SEATTLE (Reuters) - Two young girls have died and a boy was hospitalized in critical condition in the Pacific Northwest on Wednesday after becoming infected with E.coli in two separate incidents, health officials said.
Investigations have been launched into the source and strain of the bacteria that killed a 3-year-old girl in Lynden, Washington, and a 4-year-old girl, Serena Profitt, in Otis, Oregon.
A third child, Bradley Sutton, 5, has also tested positive for E.coli and was being treated at Mary Bridge Children’s Hospital in Tacoma, Washington, a hospital spokeswoman said.
Bradley became ill after his family traveled to Oregon over the Labor Day weekend, where he swam in a pond and shared the same food as 4-year-old Profitt, his relatives told investigators.
Profitt died on Monday from a form of kidney failure called hemolytic-uremic syndrome, or HUS, which can develop in young children or the elderly after exposure to certain extremely dangerous forms of E.coli, according to the Mayo Clinic.
Medical officials believe Serena and Bradley’s infections likely stemmed from the same source since the children were playing together and shared food at a restaurant.
The 3-year-old in Washington, who was not named, had no connection to the Oregon exposures, but it was still unknown if a common food item was involved, officials said.
“The thing we are trying to focus on is if there is a single source that we can pinpoint and the public is at risk,” said Dr. Greg Stern of the Whatcom County Health Department.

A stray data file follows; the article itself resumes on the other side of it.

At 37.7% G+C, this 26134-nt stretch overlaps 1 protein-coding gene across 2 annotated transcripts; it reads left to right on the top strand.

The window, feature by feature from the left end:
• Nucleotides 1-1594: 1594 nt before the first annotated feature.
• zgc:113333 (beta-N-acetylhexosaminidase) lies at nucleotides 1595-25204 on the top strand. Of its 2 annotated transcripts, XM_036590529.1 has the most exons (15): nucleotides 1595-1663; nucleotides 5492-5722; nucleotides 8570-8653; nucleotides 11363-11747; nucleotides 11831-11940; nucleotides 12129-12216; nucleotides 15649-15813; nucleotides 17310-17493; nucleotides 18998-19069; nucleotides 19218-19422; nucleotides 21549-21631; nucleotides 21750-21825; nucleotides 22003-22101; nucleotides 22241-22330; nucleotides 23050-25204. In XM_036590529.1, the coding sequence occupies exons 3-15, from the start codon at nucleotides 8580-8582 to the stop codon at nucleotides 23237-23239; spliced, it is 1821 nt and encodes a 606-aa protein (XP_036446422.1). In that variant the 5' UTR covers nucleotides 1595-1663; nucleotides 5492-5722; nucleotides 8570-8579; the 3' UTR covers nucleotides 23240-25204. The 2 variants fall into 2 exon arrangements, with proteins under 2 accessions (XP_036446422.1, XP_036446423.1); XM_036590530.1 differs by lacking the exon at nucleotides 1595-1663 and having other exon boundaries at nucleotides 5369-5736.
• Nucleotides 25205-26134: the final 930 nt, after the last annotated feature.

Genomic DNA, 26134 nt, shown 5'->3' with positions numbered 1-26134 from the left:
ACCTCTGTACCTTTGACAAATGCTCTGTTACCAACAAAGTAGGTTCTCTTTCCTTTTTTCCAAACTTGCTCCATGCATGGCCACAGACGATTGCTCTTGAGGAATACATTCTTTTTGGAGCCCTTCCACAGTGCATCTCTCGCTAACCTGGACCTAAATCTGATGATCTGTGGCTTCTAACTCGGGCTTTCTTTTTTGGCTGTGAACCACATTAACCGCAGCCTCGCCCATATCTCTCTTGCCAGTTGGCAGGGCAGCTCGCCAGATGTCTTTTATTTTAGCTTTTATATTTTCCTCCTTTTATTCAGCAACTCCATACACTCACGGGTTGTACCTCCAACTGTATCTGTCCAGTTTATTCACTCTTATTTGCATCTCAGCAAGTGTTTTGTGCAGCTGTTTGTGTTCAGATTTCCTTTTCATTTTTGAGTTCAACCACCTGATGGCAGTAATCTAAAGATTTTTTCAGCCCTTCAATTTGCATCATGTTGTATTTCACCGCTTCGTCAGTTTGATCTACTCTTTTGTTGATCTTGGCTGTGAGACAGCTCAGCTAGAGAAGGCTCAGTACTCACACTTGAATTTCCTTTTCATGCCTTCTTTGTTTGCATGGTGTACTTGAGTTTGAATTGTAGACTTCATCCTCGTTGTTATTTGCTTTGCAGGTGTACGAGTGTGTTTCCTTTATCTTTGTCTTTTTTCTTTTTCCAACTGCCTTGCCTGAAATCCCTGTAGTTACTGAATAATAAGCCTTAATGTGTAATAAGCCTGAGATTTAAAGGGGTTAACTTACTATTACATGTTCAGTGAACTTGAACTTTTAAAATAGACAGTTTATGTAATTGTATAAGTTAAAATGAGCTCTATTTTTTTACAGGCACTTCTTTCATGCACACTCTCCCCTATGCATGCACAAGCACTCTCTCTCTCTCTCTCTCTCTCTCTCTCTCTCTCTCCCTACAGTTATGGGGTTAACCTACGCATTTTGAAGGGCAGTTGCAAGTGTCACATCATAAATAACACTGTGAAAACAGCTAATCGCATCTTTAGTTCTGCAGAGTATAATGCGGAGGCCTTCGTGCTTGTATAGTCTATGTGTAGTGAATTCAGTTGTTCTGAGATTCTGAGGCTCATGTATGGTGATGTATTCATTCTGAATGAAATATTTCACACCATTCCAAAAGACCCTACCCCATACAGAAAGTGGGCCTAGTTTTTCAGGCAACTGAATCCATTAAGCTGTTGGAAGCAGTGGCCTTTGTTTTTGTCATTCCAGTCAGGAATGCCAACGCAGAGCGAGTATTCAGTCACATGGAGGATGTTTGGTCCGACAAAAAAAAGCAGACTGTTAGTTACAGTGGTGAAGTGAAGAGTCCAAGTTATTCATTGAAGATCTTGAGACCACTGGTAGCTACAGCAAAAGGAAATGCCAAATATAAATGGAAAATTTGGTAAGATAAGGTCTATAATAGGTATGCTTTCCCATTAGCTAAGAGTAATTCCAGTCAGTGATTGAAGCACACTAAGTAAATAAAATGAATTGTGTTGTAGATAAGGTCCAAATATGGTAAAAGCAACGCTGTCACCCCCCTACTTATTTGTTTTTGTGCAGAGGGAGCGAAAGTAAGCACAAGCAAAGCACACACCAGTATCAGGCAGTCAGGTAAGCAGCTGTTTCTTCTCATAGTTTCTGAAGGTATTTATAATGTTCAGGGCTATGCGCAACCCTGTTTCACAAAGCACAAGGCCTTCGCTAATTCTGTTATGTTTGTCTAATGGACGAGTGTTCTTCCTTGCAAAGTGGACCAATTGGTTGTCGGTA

Cultures from the Lynden patient were being analyzed by state health officials and the Centers for Disease Control and Prevention, he said.
Medical authorities in Oregon have not yet confirmed what strain or source was involved, said Tim Prudhel, a spokesman for Lincoln County Health and Human Services.
“It’s a high-priority, active investigation,” he said.
Possible sources of the E. coli infection include high-risk foods such as undercooked meat, unpasteurized milk or juices, restaurants at which cases have eaten, exposure to live animals and recreational water.
Most of the multiple strains of E. coli are harmless or cause relatively brief illness but a few, including O157:H7, can cause severe illness and can lead to HUS, the Mayo Clinic said.
Reporting by Victoria Cavaliere; Editing by James Dalgleish, Dan Wallis and Sandra Maler